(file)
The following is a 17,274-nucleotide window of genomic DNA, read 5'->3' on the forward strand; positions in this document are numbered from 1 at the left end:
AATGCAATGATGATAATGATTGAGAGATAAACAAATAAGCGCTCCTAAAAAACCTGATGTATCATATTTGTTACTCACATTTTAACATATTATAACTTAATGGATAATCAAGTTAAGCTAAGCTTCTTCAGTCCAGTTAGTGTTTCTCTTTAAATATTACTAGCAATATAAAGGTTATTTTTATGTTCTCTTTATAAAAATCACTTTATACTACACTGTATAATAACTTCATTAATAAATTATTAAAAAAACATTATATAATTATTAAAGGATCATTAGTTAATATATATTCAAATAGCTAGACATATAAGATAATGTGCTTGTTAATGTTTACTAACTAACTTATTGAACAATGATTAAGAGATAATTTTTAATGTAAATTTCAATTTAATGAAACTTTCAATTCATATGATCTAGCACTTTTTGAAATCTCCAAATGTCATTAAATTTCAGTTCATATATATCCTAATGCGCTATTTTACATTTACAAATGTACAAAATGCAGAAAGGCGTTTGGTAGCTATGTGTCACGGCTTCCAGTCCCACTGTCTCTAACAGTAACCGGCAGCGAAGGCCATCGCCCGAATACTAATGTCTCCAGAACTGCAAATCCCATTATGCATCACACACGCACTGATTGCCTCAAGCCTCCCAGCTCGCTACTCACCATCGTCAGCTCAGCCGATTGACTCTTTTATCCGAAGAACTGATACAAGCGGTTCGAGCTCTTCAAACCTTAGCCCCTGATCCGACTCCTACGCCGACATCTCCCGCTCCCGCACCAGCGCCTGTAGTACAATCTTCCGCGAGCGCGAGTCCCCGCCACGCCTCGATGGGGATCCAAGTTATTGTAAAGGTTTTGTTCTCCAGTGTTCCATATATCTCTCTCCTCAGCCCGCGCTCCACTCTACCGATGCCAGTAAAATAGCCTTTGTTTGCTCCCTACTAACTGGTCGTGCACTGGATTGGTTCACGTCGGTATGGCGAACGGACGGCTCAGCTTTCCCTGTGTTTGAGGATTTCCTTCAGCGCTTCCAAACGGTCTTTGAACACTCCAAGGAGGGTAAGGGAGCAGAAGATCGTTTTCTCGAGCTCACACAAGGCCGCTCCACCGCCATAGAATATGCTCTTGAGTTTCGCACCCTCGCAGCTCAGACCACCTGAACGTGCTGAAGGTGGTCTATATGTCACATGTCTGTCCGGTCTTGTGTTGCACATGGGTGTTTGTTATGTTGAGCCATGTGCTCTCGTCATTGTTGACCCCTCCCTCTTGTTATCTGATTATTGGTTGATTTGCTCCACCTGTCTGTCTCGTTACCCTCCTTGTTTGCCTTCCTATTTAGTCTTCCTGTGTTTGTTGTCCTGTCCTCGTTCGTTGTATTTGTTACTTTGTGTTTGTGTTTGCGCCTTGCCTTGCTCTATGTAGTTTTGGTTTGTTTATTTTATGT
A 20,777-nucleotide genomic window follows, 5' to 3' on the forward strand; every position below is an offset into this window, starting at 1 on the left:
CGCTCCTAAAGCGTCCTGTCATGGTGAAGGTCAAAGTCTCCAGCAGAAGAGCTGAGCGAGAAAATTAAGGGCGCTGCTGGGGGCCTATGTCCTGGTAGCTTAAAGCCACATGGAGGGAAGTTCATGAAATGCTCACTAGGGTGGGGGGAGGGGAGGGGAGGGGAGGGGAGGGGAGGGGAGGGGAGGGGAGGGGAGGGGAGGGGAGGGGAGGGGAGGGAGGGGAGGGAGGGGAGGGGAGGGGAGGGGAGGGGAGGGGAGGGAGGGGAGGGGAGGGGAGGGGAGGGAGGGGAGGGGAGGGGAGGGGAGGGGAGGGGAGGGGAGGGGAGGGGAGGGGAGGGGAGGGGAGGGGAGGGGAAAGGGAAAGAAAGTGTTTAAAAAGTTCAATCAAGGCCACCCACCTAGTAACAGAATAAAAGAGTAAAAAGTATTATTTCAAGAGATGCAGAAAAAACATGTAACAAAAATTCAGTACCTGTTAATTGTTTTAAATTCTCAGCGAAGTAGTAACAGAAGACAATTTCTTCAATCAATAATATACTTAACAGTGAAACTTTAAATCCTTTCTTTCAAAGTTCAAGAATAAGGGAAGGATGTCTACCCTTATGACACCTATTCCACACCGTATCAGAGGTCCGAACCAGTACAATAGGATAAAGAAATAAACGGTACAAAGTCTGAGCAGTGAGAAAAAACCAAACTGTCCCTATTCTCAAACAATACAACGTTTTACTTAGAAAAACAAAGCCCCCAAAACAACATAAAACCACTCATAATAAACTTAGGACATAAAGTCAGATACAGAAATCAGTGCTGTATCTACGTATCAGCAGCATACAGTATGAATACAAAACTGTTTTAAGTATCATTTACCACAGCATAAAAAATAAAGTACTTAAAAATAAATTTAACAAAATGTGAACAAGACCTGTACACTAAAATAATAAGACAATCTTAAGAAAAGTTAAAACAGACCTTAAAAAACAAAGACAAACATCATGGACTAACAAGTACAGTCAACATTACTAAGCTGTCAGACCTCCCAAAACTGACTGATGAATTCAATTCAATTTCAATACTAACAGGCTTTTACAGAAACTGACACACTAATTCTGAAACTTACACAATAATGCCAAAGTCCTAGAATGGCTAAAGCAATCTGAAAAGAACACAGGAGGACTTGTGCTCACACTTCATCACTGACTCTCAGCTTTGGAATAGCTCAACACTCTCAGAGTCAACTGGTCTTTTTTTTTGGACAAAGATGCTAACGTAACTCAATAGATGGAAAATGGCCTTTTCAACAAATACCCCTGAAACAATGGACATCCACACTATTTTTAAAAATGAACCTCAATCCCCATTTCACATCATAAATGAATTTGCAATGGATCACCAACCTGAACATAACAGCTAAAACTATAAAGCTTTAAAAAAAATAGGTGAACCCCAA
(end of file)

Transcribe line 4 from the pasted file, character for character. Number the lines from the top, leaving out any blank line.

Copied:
CGCTCCTAAAGCGTCCTGTCATGGTGAAGGTCAAAGTCTCCAGCAGAAGAGCTGAGCGAGAAAATTAAGGGCGCTGCTGGGGGCCTATGTCCTGGTAGCTTAAAGCCACATGGAGGGAAGTTCATGAAATGCTCACTAGGGTGGGGGGAGGGGAGGGGAGGGGAGGGGAGGGGAGGGGAGGGGAGGGGAGGGGAGGGGAGGGGAGGGGAGGGGAGGGAGGGGAGGGAGGGGAGGGGAGGGGAGGGGAGGGGAGGGGAGGGAGGGGAGGGGAGGGGAGGGGAGGGAGGGGAGGGGAGGGGAGGGGAGGGGAGGGGAGGGGAGGGGAGGGGAGGGGAGGGGAGGGGAGGGGAGGGGAAAGGGAAAGAAAGTGTTTAAAAAGTTCAATCAAGGCCACCCACCTAGTAACAGAATAAAAGAGTAAAAAGTATTATTTCAAGAGATGCAGAAAAAACATGTAACAAAAATTCAGTACCTGTTAATTGTTTTAAATTCTCAGCGAAGTAGTAACAGAAGACAATTTCTTCAATCAATAATATACTTAACAGTGAAACTTTAAATCCTTTCTTTCAAAGTTCAAGAATAAGGGAAGGATGTCTACCCTTATGACACCTATTCCACACCGTATCAGAGGTCCGAACCAGTACAATAGGATAAAGAAATAAACGGTACAAAGTCTGAGCAGTGAGAAAAAACCAAACTGTCCCTATTCTCAAACAATACAACGTTTTACTTAGAAAAACAAAGCCCCCAAAACAACATAAAACCACTCATAATAAACTTAGGACATAAAGTCAGATACAGAAATCAGTGCTGTATCTACGTATCAGCAGCATACAGTATGAATACAAAACTGTTTTAAGTATCATTTACCACAGCATAAAAAATAAAGTACTTAAAAATAAATTTAACAAAATGTGAACAAGACCTGTACACTAAAATAATAAGACAATCTTAAGAAAAGTTAAAACAGACCTTAAAAAACAAAGACAAACATCATGGACTAACAAGTACAGTCAACATTACTAAGCTGTCAGACCTCCCAAAACTGACTGATGAATTCAATTCAATTTCAATACTAACAGGCTTTTACAGAAACTGACACACTAATTCTGAAACTTACACAATAATGCCAAAGTCCTAGAATGGCTAAAGCAATCTGAAAAGAACACAGGAGGACTTGTGCTCACACTTCATCACTGACTCTCAGCTTTGGAATAGCTCAACACTCTCAGAGTCAACTGGTCTTTTTTTTTGGACAAAGATGCTAACGTAACTCAATAGATGGAAAATGGCCTTTTCAACAAATACCCCTGAAACAATGGACATCCACACTATTTTTAAAAATGAACCTCAATCCCCATTTCACATCATAAATGAATTTGCAATGGATCACCAACCTGAACATAACAGCTAAAACTATAAAGCTTTAAAAAAAATAGGTGAACCCCAA